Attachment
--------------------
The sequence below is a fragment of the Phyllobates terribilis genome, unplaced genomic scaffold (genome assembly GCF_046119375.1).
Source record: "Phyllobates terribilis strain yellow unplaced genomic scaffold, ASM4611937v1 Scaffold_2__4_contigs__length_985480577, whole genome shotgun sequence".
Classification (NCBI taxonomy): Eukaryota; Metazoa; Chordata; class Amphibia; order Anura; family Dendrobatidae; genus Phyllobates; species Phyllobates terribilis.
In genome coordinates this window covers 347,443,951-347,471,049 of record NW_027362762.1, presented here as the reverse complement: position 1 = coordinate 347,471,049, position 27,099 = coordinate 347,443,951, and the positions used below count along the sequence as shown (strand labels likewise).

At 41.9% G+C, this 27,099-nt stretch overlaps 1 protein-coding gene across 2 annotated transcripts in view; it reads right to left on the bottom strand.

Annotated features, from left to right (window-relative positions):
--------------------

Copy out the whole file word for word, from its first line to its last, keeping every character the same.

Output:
The sequence below is a fragment of the Phyllobates terribilis genome, unplaced genomic scaffold (genome assembly GCF_046119375.1).
Source record: "Phyllobates terribilis strain yellow unplaced genomic scaffold, ASM4611937v1 Scaffold_2__4_contigs__length_985480577, whole genome shotgun sequence".
Classification (NCBI taxonomy): Eukaryota; Metazoa; Chordata; class Amphibia; order Anura; family Dendrobatidae; genus Phyllobates; species Phyllobates terribilis.
In genome coordinates this window covers 347,443,951-347,471,049 of record NW_027362762.1, presented here as the reverse complement: position 1 = coordinate 347,471,049, position 27,099 = coordinate 347,443,951, and the positions used below count along the sequence as shown (strand labels likewise).

At 41.9% G+C, this 27,099-nt stretch overlaps 1 protein-coding gene across 2 annotated transcripts in view; it reads right to left on the bottom strand.

Annotated features, from left to right (window-relative positions):